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Historic photographs

This tag is associated with 30 posts

A Magical History Tour of Maryland

Almost one hundred years ago, the world famous magician Harry Houdini dazzled a crowd of 50,000 with one of his signature death-defying escape acts. On April 26, 1916, Houdini freed himself from a straitjacket as he dangled upside down, sixty feet above the sidewalk from a cornice of The Sun building in Baltimore. City police [...]

A Mystery Admirer

In this Valentine’s Day poem, Cupid  promises the holiday’s namesake patron, St. Valentine, that he will search high and low for a most worthy maid to strike with his arrows of love. He comes upon Baltimore City, “Which though for a City ‘tis somewhat slow…Is renowned for its maidens fair,” where he discovers the incomparable Nannie [...]

Scenes from the ’70s: The East Baltimore Documentary Photography Project

In 1976, Maryland Institute College of Art photography professor Linda G. Rich, and two of her students, Joan Clark Netherwood and Elinor B. Cahn, began work on a project documenting the large swath of neighborhoods collectively known as East Baltimore. What was intended to be merely a project for Rich’s class on social documentary photography, [...]

“Some Account of Mr. and Mrs. Cohen’s Fancy Ball,” February 2, 1837

Several days after Benjamin and Kitty Cohen hosted their glamorous party, James Macon Nicholson (1807-1975) dutifully fulfilled his promise to send an account of the event to his mother at Wye House.(1) Too ill to attend, Rebecca Lloyd Nicholson apparently longed for every detail, but her son found his memory “considerably at a loss.” Nicholson [...]

A Hutzler’s Christmas

The holiday season at Hutzler’s, the famed Maryland department store chain, was always merry and bright. Each location was trimmed to the nines—bedecked with garland, pine trees, and tinsel, with Santa Claus visiting each day to hear the Christmas wishes of all the good little girls and boys of Maryland. Some lucky kids even got [...]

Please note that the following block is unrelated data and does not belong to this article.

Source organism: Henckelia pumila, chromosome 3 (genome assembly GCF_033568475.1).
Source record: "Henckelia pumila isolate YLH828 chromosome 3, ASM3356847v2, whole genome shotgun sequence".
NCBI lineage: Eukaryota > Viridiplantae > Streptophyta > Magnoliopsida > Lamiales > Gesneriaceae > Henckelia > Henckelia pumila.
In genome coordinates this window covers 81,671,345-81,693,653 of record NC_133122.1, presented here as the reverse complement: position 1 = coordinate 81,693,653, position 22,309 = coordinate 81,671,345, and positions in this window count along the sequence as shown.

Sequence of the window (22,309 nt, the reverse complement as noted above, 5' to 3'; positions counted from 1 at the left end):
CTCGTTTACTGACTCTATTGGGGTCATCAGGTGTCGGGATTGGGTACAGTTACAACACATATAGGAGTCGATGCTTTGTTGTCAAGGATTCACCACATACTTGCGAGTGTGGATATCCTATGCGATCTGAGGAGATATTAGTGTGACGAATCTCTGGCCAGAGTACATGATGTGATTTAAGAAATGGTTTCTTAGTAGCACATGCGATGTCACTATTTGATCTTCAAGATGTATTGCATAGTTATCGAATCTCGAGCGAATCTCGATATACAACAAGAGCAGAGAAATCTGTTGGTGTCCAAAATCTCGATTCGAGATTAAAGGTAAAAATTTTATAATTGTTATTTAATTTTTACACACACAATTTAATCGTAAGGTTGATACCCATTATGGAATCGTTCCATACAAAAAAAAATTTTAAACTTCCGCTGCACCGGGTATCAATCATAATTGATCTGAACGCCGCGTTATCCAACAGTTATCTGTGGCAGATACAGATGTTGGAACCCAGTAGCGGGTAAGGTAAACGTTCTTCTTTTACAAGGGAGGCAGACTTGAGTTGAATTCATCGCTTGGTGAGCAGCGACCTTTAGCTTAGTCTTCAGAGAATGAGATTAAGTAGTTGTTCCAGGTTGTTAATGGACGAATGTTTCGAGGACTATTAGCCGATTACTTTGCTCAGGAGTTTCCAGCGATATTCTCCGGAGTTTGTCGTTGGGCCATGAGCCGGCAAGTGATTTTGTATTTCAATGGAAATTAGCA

A Safe Harbor: The Port Mission in Fells Point

The Southeastern Baltimore neighborhood of Fells Point was, until recent years, a rough and tumble sort of place – a sharp contrast to what is today an upscale and historically charming part of the city. Sailors, arriving from all corners of the world, crowded into rowdy saloons and bawdy boarding houses while awaiting the next [...]

“Crabcakes & Football, That’s What Maryland Does!”

For those thinking that since baseball season is over it’s time to put away the orange clothing, you are mistaken. On November 9th, the Orange & Black of the Baltimore City College Knights will take on the Orange & Blue of the Baltimore Polytechnic Institute Engineers in the 125th City-Poly football game. While many associate Maryland’s [...]

Baltimore, a History Block By Block: Q&A with James Singewald

When he is not busy shooting rare, historic objects for the Maryland Historical Society, James Singewald keeps himself occupied with a more personal form of historic preservation. For the past six years he’s been capturing the deteriorating urban landscape of Baltimore City, one block at a time. This week, we highlight Singewald’s work, which recently [...]

Return of the Whipping Post: Mining the Museum

(This is the second part of a two part series – The first part of the story was posted on October 3, 2013 and can be read here.) When a museum acquires an artifact, it often goes directly into some dark storage area never to see the light of day again. This was the case [...]

“Only the Instrument of the Law”: Baltimore’s Whipping Post

On a cold March day, three blue-clad guards strapped Baltimore printer Clyde Miller to a cross-shaped wooden post in the Baltimore City Jail, arms outstretched and naked to the waist. As 50 witnesses looked on, Miller was brutally flogged 20 times with a cat o’ nine tails—a whip with multiple knotted thongs—at a rate of [...]